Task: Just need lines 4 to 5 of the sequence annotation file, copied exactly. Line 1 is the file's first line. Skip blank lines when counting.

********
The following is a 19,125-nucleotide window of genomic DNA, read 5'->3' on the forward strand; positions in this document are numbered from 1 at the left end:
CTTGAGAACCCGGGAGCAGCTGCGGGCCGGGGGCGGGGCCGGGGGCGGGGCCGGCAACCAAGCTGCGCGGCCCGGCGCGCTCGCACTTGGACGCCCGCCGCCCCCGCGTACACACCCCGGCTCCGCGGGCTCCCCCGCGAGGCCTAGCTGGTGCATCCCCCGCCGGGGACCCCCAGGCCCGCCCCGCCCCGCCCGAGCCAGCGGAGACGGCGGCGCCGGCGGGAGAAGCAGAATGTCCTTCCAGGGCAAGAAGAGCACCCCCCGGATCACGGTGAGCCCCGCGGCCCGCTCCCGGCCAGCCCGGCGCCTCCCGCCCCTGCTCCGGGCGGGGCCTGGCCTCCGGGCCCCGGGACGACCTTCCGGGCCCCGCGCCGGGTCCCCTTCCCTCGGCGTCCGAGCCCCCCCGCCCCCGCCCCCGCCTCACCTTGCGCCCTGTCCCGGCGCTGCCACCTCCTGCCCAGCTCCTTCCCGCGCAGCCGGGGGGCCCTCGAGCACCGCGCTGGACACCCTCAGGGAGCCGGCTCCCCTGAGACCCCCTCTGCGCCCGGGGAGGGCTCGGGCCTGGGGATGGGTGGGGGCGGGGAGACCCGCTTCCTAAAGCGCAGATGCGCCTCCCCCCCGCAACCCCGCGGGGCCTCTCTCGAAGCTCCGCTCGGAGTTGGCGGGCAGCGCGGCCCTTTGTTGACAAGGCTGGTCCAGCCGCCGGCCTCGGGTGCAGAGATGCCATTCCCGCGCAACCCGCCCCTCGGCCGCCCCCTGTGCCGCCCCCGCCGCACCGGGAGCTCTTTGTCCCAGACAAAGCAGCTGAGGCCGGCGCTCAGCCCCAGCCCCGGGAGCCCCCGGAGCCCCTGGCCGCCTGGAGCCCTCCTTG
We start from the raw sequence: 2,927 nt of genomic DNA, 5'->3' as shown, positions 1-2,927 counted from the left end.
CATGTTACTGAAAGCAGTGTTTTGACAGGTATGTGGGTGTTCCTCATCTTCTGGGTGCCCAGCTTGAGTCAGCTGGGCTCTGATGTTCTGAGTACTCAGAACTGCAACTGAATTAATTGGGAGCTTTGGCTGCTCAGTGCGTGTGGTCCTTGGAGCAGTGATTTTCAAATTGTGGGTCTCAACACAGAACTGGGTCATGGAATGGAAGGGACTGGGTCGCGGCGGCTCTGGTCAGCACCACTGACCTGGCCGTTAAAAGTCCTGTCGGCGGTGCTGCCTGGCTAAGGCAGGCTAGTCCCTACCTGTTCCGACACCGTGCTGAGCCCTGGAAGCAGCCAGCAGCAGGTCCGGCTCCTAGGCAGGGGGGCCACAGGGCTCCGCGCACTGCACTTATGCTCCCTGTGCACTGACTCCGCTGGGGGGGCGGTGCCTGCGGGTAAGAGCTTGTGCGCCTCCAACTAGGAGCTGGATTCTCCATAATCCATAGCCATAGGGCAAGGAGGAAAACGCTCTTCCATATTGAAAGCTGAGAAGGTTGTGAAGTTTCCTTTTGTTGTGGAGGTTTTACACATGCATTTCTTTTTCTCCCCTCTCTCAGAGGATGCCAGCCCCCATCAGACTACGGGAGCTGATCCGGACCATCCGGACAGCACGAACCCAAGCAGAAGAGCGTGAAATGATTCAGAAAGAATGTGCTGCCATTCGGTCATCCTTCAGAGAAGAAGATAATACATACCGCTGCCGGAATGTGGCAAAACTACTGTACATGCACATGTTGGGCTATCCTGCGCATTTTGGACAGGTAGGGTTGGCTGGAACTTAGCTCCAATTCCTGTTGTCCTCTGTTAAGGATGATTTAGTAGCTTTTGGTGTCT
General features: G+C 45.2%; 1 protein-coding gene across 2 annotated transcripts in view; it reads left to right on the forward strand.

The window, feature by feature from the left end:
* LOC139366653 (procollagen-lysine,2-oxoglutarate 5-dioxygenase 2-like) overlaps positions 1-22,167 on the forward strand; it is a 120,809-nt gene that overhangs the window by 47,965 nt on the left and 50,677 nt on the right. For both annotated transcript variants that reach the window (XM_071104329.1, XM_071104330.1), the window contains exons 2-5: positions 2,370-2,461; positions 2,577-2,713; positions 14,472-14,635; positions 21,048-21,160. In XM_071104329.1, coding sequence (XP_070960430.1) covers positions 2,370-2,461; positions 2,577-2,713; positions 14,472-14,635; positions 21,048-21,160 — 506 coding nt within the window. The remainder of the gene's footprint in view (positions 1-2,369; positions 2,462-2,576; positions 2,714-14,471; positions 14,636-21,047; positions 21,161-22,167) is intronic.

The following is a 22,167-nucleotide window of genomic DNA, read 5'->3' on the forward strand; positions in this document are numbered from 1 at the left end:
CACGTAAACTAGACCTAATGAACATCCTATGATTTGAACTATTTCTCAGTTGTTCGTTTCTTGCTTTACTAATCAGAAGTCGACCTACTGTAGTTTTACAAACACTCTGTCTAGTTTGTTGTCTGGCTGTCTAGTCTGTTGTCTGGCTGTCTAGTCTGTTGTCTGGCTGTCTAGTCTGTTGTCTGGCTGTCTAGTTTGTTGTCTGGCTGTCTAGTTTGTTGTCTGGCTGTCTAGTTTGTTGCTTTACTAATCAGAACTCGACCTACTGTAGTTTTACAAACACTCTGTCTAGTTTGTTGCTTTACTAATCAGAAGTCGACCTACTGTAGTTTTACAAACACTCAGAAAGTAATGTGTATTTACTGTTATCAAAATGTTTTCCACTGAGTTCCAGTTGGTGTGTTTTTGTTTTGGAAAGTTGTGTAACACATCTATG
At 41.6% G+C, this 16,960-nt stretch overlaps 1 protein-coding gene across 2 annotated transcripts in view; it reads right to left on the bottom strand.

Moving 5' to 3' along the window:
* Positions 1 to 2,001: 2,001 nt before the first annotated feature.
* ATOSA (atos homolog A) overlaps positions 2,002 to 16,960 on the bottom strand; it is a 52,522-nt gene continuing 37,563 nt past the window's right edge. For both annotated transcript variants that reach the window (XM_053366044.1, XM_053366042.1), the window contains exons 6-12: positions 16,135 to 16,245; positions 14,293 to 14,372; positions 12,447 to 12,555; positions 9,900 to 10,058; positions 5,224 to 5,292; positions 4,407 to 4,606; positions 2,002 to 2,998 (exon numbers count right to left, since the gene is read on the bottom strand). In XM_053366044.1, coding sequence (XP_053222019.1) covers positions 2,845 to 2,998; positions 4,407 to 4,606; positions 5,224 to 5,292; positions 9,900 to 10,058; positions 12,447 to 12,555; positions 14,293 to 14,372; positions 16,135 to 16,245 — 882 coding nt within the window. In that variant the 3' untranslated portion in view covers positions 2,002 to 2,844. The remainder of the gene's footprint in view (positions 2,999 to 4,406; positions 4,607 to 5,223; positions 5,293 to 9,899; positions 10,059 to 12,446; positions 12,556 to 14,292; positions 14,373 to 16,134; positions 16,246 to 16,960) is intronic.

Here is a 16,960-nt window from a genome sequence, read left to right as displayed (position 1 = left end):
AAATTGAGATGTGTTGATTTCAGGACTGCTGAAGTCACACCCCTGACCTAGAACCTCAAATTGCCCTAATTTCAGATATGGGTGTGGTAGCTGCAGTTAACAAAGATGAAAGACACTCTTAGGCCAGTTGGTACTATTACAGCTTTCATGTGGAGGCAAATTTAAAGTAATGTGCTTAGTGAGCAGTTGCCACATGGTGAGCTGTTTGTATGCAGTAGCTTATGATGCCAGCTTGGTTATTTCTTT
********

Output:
CATGTTACTGAAAGCAGTGTTTTGACAGGTATGTGGGTGTTCCTCATCTTCTGGGTGCCCAGCTTGAGTCAGCTGGGCTCTGATGTTCTGAGTACTCAGAACTGCAACTGAATTAATTGGGAGCTTTGGCTGCTCAGTGCGTGTGGTCCTTGGAGCAGTGATTTTCAAATTGTGGGTCTCAACACAGAACTGGGTCATGGAATGGAAGGGACTGGGTCGCGGCGGCTCTGGTCAGCACCACTGACCTGGCCGTTAAAAGTCCTGTCGGCGGTGCTGCCTGGCTAAGGCAGGCTAGTCCCTACCTGTTCCGACACCGTGCTGAGCCCTGGAAGCAGCCAGCAGCAGGTCCGGCTCCTAGGCAGGGGGGCCACAGGGCTCCGCGCACTGCACTTATGCTCCCTGTGCACTGACTCCGCTGGGGGGGCGGTGCCTGCGGGTAAGAGCTTGTGCGCCTCCAACTAGGAGCTGGATTCTCCATAATCCATAGCCATAGGGCAAGGAGGAAAACGCTCTTCCATATTGAAAGCTGAGAAGGTTGTGAAGTTTCCTTTTGTTGTGGAGGTTTTACACATGCATTTCTTTTTCTCCCCTCTCTCAGAGGATGCCAGCCCCCATCAGACTACGGGAGCTGATCCGGACCATCCGGACAGCACGAACCCAAGCAGAAGAGCGTGAAATGATTCAGAAAGAATGTGCTGCCATTCGGTCATCCTTCAGAGAAGAAGATAATACATACCGCTGCCGGAATGTGGCAAAACTACTGTACATGCACATGTTGGGCTATCCTGCGCATTTTGGACAGGTAGGGTTGGCTGGAACTTAGCTCCAATTCCTGTTGTCCTCTGTTAAGGATGATTTAGTAGCTTTTGGTGTCT
General features: G+C 45.2%; 1 protein-coding gene across 2 annotated transcripts in view; it reads left to right on the forward strand.